Functions that do not change status, like physical support, are not relevant for system behavior. For instance, doors functions (to block passage) typically have little importance inside homes, but when there are security or safety concerns, control systems often watch their statuses. In short, relevance is the global monetary impact (acquisition costs and lifecycle risks) of adding a service function to a system. This concept is useful to simplify with objective criteria the behavior model of a system, keeping risks and cost under control during specification and design. For each project, managers must define which is significative in terms of monetary impact. Setting a higher threshold means tolerating more risk.
System status: given a system giving N functions and receiving M functions, a given system status is a unique combination of statuses of the N + M functions, as shown at Figure 4 and Equation (3).
where s is the system status, S is the set of all desired statuses for the system, the subscript k stands for a single given status within the set of statuses of each function. In other words, a system status value is a mode of interaction with other systems at interface (the rest of the world in Wymorian system definition). This concept is fundamental because both design and operation of systems depends of a shared definition of the system interactions with the rest of the world.
Figure 4. Illustration of some states of a system.
Interactions involve both received and service functions. Mistaking (or forgetting) such aspects may lead to integration problems and system rework.
The word “status” was adopted instead of word “state” to make the difference between earlier concepts named by the word “state”, specially the vector of variables representing system conditions.
In practice, a single variable stands for the system status, which may assume a finite (desirably small) number of integer values associated to a name. To reduce effort, specifications must avoid the inclusion of unnecessary system status, selecting only useful ones. In Figure 4, assuming each function has 3 statuses, it is possible for the system to have 34 = 81 different status, but only one function is relevant. This concept is fundamental to model system behavior, being an objective definition for a basic element of state machine diagram. The objectivity allows having rigorously the same description for a given system, regardless of the person in charge of writing, gave the person has full knowledge of system functions. Such uniformity eases specification and design activities linked to definition of system behavior and analysis. Status concept is also useful to organize the definition of functional, non-functional, performance and test requirements, reducing project risks. This definition of status is a black box definition as it is based on functions at interfaces only.
System phase is a system event of changing, in a finite time, from a given status A to another status B.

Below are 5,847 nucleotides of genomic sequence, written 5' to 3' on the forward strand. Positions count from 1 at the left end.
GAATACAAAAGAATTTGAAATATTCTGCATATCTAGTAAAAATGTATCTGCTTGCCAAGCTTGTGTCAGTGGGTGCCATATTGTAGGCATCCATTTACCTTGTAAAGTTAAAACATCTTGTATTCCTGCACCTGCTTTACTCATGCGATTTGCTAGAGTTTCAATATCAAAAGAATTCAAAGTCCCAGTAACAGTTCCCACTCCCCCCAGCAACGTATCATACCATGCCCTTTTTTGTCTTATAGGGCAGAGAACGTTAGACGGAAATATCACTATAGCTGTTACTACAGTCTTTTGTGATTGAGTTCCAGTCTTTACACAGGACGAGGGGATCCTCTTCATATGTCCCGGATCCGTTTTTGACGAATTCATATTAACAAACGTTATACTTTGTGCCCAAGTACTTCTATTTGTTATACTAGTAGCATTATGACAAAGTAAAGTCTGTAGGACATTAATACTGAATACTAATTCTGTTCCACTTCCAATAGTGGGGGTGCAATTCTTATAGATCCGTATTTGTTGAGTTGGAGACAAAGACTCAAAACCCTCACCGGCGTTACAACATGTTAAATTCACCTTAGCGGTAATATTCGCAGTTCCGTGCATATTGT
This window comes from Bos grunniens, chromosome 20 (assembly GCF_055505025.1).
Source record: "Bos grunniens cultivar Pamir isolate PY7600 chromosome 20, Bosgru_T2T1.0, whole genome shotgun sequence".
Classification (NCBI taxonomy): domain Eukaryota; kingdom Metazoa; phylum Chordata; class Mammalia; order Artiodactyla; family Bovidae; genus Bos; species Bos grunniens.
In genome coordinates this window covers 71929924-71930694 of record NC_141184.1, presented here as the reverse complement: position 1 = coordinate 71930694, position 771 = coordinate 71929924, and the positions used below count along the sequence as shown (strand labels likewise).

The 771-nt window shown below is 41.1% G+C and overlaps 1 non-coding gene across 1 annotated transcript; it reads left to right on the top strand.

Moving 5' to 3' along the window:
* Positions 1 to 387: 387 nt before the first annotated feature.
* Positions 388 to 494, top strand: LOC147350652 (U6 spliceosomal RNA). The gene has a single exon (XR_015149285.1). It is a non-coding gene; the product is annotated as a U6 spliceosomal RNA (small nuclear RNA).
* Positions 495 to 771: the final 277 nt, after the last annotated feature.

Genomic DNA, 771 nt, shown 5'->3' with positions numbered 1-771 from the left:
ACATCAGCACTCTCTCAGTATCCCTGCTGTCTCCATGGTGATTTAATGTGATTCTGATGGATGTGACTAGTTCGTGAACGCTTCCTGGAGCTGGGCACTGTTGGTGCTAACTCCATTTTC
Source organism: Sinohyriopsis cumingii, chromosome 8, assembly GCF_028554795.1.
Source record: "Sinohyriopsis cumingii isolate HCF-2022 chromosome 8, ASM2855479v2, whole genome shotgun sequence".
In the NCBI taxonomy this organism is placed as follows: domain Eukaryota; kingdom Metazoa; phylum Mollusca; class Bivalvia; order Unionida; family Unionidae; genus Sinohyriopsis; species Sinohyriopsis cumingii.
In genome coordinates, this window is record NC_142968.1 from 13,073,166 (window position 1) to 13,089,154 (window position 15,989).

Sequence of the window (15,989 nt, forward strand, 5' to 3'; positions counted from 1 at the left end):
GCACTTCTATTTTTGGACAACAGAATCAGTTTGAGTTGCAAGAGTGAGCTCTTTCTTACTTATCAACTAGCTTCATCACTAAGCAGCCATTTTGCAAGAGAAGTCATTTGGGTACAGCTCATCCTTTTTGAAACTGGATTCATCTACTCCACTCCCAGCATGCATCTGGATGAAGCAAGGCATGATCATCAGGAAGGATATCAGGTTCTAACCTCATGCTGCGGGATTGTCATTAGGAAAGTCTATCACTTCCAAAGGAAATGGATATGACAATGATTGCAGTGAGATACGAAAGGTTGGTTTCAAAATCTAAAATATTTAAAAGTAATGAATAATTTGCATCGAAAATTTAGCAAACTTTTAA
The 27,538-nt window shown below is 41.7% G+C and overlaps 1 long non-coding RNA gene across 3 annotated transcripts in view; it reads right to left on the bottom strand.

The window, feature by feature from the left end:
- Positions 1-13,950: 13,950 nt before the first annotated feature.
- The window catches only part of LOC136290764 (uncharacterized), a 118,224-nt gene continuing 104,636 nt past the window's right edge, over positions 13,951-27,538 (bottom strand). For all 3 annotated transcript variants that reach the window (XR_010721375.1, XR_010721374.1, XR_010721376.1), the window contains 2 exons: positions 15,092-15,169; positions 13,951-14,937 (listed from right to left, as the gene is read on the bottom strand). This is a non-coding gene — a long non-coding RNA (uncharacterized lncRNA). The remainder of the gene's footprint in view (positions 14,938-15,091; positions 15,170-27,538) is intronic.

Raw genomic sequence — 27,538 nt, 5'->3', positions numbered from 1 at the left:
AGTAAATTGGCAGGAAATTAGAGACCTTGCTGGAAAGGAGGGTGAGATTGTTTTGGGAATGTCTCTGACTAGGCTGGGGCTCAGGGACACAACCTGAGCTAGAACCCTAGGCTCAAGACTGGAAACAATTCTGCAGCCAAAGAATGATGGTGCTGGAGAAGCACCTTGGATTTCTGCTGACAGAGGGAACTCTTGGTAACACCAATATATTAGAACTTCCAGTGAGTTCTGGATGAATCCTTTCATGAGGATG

This definition involving time is important because unlike software where state transitions are virtually immediate, physical systems need considerable time to change their statuses. As status, phase is a fundamental element in behavior modeling and its objective definition helps engineering activities. Status changes are events of a given system which need internal actuators (or actuators from systems in interfaces). Last, but not least, phases are source of integration problems in later design or construction steps because designers tend not to define phases during early design. Typical problems are inadequate response times, lack of actuators, forgotten external services or even lack of a required phase. Like for status, system specification must reduce the number of phases to the least necessary to meet system goals, as every phase needs more design effort and equipment.
Given the system status and system phases definitions, it is crucial to postulate the system functional equivalence property, as follows.
System A is functionally equivalent to system B if and only if A receives and gives at least the same functions, have at least the same statuses and at least the same phases as system B.
This property is not commutative, that is, a system with more statuses may be equivalent to a simpler system, but the opposite is not true. Figure 5 presents an example of two systems having the same statuses, where the system on the right is equivalent to the system on the left, but the opposite is not true. In Figure 5, each status (A, B and C) must first be equivalent in both systems, that is, have the same status for every function (received or service). This concept is important because a given system may replace any equivalent system. In fact, a system specification should give a complete constraint to declare if a proposed solution is functionally equivalent to the needs. This definition is important to have in mind when writing a specification and when selecting alternate solutions for a given specification. A specification that does not define the required system statuses and phases for the solution is incomplete and may incur in two risks. The first risk is the designer does not include required statuses and phases, which will lead to integration problems and costly rework after construction. The second risk is the designer takes an over conservative approach and gives unneeded statuses and phases, adding too many actuators and design effort, which makes the system more expensive.
Product operating mode is a region in the space-state of the internal variables of a given product that satisfies a given status of the corresponding system, as shown in Equation (4).